such goods disappeared from store counters. They bought the things that became scarce in1 942, not
bothering to think whether they would be scarce in 1950. Sugar, for example, was scarce in 1942 because
many sources of supply in the Far East were cut off from us. But today we have more sugar in stock than
The hoarder (the person who buys far more than he needs) is a bad citizen. He deprives others of things
they really need, and may help to cause an artificial shortage by his greed.
Congress took a close look at hoarding and put into the new Defense Production Act a provision making
hoarding a crime. For buying excessive amounts of food, clothing, or other necessities, a person may be
fined $10,000 and sent to jail for a year.
If we buy more things than we really need, we can start the ball of inflation rolling. When there is a
sudden demand for goods the price usually goes up along with the cost of living. If the cost of living
goes up, workers demand higher wages. Higher wages give people still more money to spend. With more money
to spend and good still scarce, prices go up again, like the "Third Man" in the cartoon [credit goes to
the Cincinnati Enquirer] on this page. This kind of economic leapfrog can go on and on unless there are
controls. (In a future issue we shall discuss the problem of inflation in detail.)
Prices of most goods, especially food, have already risen. In a number of cases, labor unions are asking
for wage increases to keep up with the increased cost of living. Strict price controls, rationing, and
wage controls may be required to support our military effort in Korea. If the war spreads beyond Korea,
the home front will have to go on a full war footing.
Unity for Victory
Except for American Communists and their dwindling group of sympathizers, the American people stand
four-square behind the efforts of the United Nations in Korea. In Congress, Democrats and Republicans have
banded together to work out the necessary action which Uncle Sam should take.
Of course, there are honest disagreements, but these are the usual disagreements between Republicans and
Democrats. Secretary of State Dean Acheson is accused of following a policy that led to Communist aggression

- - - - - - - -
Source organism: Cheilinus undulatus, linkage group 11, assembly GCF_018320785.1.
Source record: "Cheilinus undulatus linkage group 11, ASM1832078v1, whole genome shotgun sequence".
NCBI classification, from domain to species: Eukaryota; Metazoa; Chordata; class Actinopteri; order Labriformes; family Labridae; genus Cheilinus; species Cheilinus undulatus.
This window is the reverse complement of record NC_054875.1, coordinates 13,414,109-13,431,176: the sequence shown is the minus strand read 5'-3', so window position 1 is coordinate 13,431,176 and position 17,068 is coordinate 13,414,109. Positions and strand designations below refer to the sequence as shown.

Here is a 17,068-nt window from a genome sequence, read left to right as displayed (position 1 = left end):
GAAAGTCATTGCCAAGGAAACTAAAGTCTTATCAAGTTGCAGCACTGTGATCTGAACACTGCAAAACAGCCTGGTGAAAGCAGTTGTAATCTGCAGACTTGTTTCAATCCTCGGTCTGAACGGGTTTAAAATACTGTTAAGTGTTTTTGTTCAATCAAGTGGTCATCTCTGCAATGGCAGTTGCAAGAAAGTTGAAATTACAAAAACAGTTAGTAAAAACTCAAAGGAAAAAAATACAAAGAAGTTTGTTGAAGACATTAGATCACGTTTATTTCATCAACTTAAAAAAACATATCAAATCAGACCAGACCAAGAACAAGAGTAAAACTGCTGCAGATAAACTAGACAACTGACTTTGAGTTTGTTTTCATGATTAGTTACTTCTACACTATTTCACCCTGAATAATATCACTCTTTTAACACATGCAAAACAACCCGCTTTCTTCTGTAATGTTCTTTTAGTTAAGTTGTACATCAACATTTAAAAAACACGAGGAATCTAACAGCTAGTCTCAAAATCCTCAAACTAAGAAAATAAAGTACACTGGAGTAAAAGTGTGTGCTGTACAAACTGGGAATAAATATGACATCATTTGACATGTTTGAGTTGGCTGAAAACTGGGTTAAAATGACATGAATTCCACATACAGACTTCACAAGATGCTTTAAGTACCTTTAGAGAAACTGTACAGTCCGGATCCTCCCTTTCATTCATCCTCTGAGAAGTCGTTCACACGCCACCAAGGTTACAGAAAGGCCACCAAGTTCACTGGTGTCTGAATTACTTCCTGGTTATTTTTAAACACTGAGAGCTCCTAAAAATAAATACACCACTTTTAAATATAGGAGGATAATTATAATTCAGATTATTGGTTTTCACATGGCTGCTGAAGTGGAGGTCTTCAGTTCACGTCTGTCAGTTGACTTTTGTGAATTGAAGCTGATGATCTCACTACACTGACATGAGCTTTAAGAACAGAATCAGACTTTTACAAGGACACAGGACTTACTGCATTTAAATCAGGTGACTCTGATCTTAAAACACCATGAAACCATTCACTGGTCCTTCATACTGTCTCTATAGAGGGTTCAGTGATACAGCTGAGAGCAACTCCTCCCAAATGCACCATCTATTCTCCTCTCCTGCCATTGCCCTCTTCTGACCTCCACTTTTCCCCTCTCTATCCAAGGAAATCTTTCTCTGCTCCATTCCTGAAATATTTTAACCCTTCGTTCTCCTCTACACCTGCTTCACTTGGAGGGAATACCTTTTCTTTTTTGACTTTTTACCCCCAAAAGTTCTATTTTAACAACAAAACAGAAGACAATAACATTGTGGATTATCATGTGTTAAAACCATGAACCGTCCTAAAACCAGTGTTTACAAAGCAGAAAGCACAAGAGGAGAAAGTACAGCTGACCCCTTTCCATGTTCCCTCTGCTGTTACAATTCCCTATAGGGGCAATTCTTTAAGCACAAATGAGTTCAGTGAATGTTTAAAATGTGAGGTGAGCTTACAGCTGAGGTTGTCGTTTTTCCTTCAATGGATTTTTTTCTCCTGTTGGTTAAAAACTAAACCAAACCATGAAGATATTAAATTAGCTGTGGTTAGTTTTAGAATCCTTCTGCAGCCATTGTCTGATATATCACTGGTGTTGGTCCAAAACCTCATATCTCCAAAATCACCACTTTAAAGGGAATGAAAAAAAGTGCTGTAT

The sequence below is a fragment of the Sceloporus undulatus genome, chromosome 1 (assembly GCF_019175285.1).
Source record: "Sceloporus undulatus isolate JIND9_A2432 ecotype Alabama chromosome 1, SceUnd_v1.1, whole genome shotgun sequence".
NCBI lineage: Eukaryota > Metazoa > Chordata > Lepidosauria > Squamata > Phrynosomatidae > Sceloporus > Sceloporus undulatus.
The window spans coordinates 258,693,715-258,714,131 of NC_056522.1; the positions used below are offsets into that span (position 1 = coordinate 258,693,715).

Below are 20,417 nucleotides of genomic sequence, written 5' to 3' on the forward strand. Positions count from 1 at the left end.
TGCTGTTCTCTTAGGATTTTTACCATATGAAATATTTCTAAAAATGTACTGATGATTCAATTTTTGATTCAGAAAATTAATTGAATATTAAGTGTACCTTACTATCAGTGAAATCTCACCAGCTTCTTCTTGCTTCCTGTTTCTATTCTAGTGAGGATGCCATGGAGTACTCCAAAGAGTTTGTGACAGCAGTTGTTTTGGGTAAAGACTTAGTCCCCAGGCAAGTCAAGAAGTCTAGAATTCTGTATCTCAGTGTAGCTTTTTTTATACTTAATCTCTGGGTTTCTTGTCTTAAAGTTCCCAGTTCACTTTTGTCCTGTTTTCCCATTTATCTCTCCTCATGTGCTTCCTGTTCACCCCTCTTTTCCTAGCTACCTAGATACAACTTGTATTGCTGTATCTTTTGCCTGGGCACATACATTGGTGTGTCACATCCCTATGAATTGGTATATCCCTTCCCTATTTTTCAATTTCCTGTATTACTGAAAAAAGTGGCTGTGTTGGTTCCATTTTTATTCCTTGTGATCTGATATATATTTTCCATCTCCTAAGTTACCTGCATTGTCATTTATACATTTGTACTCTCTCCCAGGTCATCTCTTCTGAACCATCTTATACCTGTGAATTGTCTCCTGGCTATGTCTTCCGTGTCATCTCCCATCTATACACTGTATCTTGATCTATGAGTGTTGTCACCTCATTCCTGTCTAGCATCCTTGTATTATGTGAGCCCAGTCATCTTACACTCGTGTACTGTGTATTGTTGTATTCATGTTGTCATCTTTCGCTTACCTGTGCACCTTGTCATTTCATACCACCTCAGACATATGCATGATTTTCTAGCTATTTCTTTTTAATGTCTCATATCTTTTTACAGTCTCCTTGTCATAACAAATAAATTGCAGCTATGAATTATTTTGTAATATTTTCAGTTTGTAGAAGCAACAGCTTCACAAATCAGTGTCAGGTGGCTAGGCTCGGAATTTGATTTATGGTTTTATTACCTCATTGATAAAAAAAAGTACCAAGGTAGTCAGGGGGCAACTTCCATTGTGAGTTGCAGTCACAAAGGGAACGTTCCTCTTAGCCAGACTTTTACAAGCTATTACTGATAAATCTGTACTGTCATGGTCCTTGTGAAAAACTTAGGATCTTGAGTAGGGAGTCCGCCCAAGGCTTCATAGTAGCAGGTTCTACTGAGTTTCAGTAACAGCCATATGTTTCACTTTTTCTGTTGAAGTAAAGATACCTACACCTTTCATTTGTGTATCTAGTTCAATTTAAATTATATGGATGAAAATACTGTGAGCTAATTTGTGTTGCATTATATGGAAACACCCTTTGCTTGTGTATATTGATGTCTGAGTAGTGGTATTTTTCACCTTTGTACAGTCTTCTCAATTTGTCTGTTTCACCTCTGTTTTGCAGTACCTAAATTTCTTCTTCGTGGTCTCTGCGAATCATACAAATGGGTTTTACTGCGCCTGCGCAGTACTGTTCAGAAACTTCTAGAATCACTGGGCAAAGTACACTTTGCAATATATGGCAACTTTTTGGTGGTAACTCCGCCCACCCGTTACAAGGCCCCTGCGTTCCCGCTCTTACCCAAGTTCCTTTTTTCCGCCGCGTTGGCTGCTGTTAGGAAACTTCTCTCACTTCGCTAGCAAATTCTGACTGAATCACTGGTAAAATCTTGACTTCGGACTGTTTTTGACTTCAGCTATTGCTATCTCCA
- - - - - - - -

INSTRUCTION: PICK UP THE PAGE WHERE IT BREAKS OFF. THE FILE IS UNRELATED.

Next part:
in Asia. To meet these criticisms, he is defended for his increasingly firm stand against Russia since he
became Secretary of State last year. Secretary of Defense Louis A. Johnson is criticized for cutting our
armed forces to the point of weakness, in his drive to economize on defense expenditures. He, too, is
defended. Of the $50-billion appropriated for armed services from 1946 to 1950, only one dollar is seven
went for new weapons and equipment. The rest went for higher army pay and non-military supplies.
And, war or no war, this is a Congressional election year. All 435 Representatives and one third of our
Senators (plus a few serving unexpired terms) will be elected on November 7. The Administration’s conduct of
the war, and the events leading to the Korean crisis, will undoubtedly be an issue in campaigning by
Republicans and Democrats alike. Many people believe that this type of criticism hurts our war effort. But
it is part of the American tradition to take every issue to the voters. They, by secret ballot, set the
future course of the nation. That is the American way.
Why is My Son in Korea?
By David Lawrence
U.S. News and World Report, Vol. 30, No. 64
March 16, 1951
The mother of a boy twice wounded in Korea asks this writer: "Why is my son fighting in Korea?" The
question was not a protest but an earnest search for a definition.
American boys are fighting in Korea -
- Because the sacrifice being made in Korea can save millions of young men now at home—the 18-year-olds,
the 16-year-olds, the 12-year-olds, sparing them the necessity of fighting another world war.
- Because from those who fought at the Marne and Chateau-Thierry, in Tunisia and at Anzio, in the Battle
of the Bulge, at Midway, on New Guinea, Guadalcanal, the Philippines, Iwo Jima and Okinawa—from those
brave men, there has been passed down the responsibility to preserve the American tradition for which so
many of them died. This generation now is demonstrating in Korea that a great nation, untainted by the
materialism of territorial ambition or the greed of conquest—having twice fought for principle and laid
down its arms without a single act of selfishness toward its allies or a single act of dishonor toward its
enemies—still will fight for principle and the cause of humanity.
- Because America sees in the Korean war a challenge to freedom everywhere. Korea—the small, helpless
nation trampled under the heel of the Red invader—is the Cuba of Spain’s cruelty in 1898, the Belgium of
the Kaiser’s invasion of 1914, and the Britain, the France, the Holland and the Belgium, the Poland and
the Norway of Hitler’s aggression of a decade ago.
- Because an attack against free men anywhere is a menace to democracy everywhere. A readiness to meet
the aggressor in Korea can deter the master of that same aggressor from precipitating a larger-scale war
- Because America cannot allow the aggressor to come by sea or air or land to our shores. If aggression
were to be successful in Korea, the Russian-Chinese alliance could then invade Japan and its northern
islands and secure air bases for attack on nearby Alaska. If Northwest territory were threatened, so would
our own Pacific Coast cities soon be threatened, too.
- Because America must mobilize her strength and not risk the defeat that can come if the whole free
world is conquered and the total resources of our present allies are then appropriated by our enemy and
its satellites for a final strike against us.
- Because misguided minds among our own allies are ready to yield to the aggressor and run away, little
realizing that by their defeatism they are encouraging another dictator, even as they unwittingly did in